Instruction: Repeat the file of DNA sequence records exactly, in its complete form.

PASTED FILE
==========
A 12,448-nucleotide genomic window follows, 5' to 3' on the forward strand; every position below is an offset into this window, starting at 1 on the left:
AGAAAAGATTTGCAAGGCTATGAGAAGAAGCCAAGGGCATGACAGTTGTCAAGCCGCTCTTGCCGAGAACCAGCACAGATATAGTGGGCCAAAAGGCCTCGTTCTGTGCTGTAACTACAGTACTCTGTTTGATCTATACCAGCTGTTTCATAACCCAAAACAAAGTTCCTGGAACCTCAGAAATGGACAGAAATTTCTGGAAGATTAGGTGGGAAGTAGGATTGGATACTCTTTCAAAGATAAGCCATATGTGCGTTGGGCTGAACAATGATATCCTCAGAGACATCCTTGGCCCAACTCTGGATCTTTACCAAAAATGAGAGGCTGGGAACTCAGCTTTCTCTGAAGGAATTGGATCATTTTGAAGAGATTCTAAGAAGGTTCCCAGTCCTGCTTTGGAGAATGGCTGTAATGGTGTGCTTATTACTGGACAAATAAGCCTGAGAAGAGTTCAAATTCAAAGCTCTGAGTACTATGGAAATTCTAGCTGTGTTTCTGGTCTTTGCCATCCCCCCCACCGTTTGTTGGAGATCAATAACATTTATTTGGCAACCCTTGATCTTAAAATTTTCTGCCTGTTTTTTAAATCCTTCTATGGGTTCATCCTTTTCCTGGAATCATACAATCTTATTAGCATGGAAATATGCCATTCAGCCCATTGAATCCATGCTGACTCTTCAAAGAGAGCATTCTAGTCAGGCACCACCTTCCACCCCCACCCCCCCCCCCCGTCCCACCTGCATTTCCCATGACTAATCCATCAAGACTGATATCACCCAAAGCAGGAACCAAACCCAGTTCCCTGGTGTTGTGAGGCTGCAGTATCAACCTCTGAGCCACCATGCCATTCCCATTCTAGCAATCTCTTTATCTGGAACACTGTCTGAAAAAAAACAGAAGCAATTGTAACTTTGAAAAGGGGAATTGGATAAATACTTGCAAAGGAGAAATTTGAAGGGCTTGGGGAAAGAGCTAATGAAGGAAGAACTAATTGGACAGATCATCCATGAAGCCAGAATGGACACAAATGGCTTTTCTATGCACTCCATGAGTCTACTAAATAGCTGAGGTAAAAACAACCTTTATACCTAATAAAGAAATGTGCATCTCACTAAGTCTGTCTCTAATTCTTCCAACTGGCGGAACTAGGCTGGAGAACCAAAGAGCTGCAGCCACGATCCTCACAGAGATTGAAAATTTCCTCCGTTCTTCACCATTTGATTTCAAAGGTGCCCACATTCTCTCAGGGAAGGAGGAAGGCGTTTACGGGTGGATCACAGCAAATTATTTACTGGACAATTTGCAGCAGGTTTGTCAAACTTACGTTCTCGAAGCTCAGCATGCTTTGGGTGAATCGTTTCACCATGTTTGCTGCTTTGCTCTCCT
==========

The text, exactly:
A 12,448-nucleotide genomic window follows, 5' to 3' on the forward strand; every position below is an offset into this window, starting at 1 on the left:
AGAAAAGATTTGCAAGGCTATGAGAAGAAGCCAAGGGCATGACAGTTGTCAAGCCGCTCTTGCCGAGAACCAGCACAGATATAGTGGGCCAAAAGGCCTCGTTCTGTGCTGTAACTACAGTACTCTGTTTGATCTATACCAGCTGTTTCATAACCCAAAACAAAGTTCCTGGAACCTCAGAAATGGACAGAAATTTCTGGAAGATTAGGTGGGAAGTAGGATTGGATACTCTTTCAAAGATAAGCCATATGTGCGTTGGGCTGAACAATGATATCCTCAGAGACATCCTTGGCCCAACTCTGGATCTTTACCAAAAATGAGAGGCTGGGAACTCAGCTTTCTCTGAAGGAATTGGATCATTTTGAAGAGATTCTAAGAAGGTTCCCAGTCCTGCTTTGGAGAATGGCTGTAATGGTGTGCTTATTACTGGACAAATAAGCCTGAGAAGAGTTCAAATTCAAAGCTCTGAGTACTATGGAAATTCTAGCTGTGTTTCTGGTCTTTGCCATCCCCCCCACCGTTTGTTGGAGATCAATAACATTTATTTGGCAACCCTTGATCTTAAAATTTTCTGCCTGTTTTTTAAATCCTTCTATGGGTTCATCCTTTTCCTGGAATCATACAATCTTATTAGCATGGAAATATGCCATTCAGCCCATTGAATCCATGCTGACTCTTCAAAGAGAGCATTCTAGTCAGGCACCACCTTCCACCCCCACCCCCCCCCCCCGTCCCACCTGCATTTCCCATGACTAATCCATCAAGACTGATATCACCCAAAGCAGGAACCAAACCCAGTTCCCTGGTGTTGTGAGGCTGCAGTATCAACCTCTGAGCCACCATGCCATTCCCATTCTAGCAATCTCTTTATCTGGAACACTGTCTGAAAAAAAACAGAAGCAATTGTAACTTTGAAAAGGGGAATTGGATAAATACTTGCAAAGGAGAAATTTGAAGGGCTTGGGGAAAGAGCTAATGAAGGAAGAACTAATTGGACAGATCATCCATGAAGCCAGAATGGACACAAATGGCTTTTCTATGCACTCCATGAGTCTACTAAATAGCTGAGGTAAAAACAACCTTTATACCTAATAAAGAAATGTGCATCTCACTAAGTCTGTCTCTAATTCTTCCAACTGGCGGAACTAGGCTGGAGAACCAAAGAGCTGCAGCCACGATCCTCACAGAGATTGAAAATTTCCTCCGTTCTTCACCATTTGATTTCAAAGGTGCCCACATTCTCTCAGGGAAGGAGGAAGGCGTTTACGGGTGGATCACAGCAAATTATTTACTGGACAATTTGCAGCAGGTTTGTCAAACTTACGTTCTCGAAGCTCAGCATGCTTTGGGTGAATCGTTTCACCATGTTTGCTGCTTTGCTCTCCT